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Journal Article

The well-defined pediatric ICU: active surveillance using nonmedical personnel to capture less serious safety events.

White WA, Kennedy K, Belgum HS, Payne NR, Kurachek S. Jt Comm J Qual Patient Saf. 2015;41:550-562.

The prevalence of medical error related to end-of-life communication in Canadian hospitals: results of a multicentre observational study.

Heyland DK, Ilan R, Jiang X, You JJ, Dodek P. BMJ Qual Saf. 2015 Nov 9; [Epub ahead of print].

Primary care physicians' willingness to disclose oncology errors involving multiple providers to patients.

Mazor K, Roblin DW, Greene SM, Fouayzi H, Gallagher TH. BMJ Qual Saf. 2015 Nov 3; [Epub ahead of print].

Enhancing surgical safety using digital multimedia technology.

Dixon JL, Mukhopadhyay D, Hunt J, Jupiter D, Smythe WR, Papaconstantinou HT. Am J Surg. 2015 Oct 22; [Epub ahead of print].

Measurement is essential for improving diagnosis and reducing diagnostic error: a report from the Institute of Medicine.

McGlynn EA, McDonald KM, Cassel CK. JAMA. 2015 Nov 16; [Epub ahead of print].

What is the role of individual accountability in patient safety? A multi-site ethnographic study.

Aveling EL, Parker M, Dixon-Woods M. Sociol Health Illn. 2015 Nov 4; [Epub ahead of print].

Relationship between patient safety climate and standard precaution adherence: a systematic review of the literature.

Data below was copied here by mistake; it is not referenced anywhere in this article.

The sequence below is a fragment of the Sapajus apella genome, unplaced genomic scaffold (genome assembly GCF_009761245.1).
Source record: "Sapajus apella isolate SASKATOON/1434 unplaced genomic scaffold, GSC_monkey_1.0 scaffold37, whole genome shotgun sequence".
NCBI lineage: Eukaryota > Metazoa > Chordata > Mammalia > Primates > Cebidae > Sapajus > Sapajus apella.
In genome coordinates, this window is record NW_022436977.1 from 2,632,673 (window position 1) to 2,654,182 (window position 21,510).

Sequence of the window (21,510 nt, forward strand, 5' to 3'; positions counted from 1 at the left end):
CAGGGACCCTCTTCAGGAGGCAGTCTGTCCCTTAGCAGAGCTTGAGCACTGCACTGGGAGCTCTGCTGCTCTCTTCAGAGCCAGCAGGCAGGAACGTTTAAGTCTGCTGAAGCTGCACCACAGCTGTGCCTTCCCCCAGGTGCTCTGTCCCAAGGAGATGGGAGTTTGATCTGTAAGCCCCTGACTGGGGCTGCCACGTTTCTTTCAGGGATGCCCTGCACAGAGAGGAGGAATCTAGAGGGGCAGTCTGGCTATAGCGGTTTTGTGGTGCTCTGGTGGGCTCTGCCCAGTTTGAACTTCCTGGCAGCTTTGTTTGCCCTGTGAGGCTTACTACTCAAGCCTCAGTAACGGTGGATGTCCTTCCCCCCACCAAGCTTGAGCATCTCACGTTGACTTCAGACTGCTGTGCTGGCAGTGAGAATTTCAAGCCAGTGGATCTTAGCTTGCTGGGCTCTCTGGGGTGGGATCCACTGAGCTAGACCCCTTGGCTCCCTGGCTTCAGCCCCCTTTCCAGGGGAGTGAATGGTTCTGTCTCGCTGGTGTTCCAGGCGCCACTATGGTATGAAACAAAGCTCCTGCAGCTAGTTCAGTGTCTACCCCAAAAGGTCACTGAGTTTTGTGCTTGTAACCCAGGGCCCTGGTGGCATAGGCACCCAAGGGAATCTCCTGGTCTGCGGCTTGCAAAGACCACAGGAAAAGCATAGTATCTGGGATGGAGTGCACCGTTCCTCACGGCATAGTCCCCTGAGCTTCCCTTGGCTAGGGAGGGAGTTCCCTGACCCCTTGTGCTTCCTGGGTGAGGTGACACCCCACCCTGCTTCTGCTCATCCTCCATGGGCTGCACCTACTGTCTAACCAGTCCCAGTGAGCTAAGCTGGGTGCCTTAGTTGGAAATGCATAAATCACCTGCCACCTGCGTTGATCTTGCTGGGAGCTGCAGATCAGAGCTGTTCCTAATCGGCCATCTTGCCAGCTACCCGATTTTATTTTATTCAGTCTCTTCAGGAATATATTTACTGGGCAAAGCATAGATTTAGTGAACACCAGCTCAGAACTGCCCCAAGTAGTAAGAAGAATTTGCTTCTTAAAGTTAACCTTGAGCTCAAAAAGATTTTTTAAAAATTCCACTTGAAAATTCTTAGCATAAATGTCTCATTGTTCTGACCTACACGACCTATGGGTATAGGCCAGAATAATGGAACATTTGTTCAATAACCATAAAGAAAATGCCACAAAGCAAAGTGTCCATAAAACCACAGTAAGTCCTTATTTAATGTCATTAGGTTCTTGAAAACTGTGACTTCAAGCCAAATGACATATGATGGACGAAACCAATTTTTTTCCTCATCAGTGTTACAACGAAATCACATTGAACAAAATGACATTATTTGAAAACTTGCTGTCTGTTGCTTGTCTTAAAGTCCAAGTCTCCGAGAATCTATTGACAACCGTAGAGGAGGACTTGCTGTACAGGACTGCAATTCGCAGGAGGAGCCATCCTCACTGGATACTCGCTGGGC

Hessels AJ, Larson EL. J Hosp Infect. 2015 Sep 25; [Epub ahead of print].

Examining variations in prescribing safety in UK general practice: cross sectional study using the Clinical Practice Research Datalink.

Stocks SJ, Kontopantelis E, Akbarov A, Rodgers S, Avery AJ, Ashcroft DM. BMJ. 2015;351:h5501.

Diagnostic errors related to acute abdominal pain in the emergency department.

Medford-Davis L, Park E, Shlamovitz G, Suliburk J, Meyer AND, Singh H. Emerg Med J. 2015 Nov 3; [Epub ahead of print].

Recommendations to improve the usability of drug–drug interaction clinical decision support alerts.

Payne TH, Hines LE, Chan RC, et al. J Am Med Inform Assoc. 2015;22:1243-1250.

Embracing errors in simulation-based training: the effect of error training on retention and transfer of central venous catheter skills.

Gardner AK, Abdelfattah K, Wiersch J, Ahmed RA, Willis RE. J Surg Educ. 2015 Sep 8; [Epub ahead of print].

Monitoring patient safety in primary care: an exploratory study using in-depth semistructured interviews.

Samra R, Bottle A, Aylin P. BMJ Open. 2015;5:e008128.

The safety of emergency medicine.

Ramlakhan S, Qayyum H, Burke D, Brown R. Emerg Med J. 2015 Nov 3; [Epub ahead of print].


Continuous Improvement of Patient Safety: The Case for Change in the NHS.

Illingworth J. London, UK: The Health Foundation; 2015. ISBN: 9781906461706.

Beyond the Quick Fix: Strategies for Improving Patient Safety.

Baker GR. Toronto, ON: Institute of Health Policy, Management and Evaluation, University of Toronto; 2015.

Special or Theme Issue

Simulation-based Surgical Education.

Surgery. 2015;158:1395-1440.

Also of Note

Integrating Quality Improvement Methods to Improve Teamwork and Patient Safety.

TeamSTEPPS Webinar Series. Agency for Healthcare Research and Quality. December 9, 2015; 1:00–2:00 PM (Eastern).

Perspectives on Safety

Ten years of AHRQ Patient Safety Network: A Window Into the Evolution of the Patient Safety Literature


In Conversation With… Kaveh Shojania, MD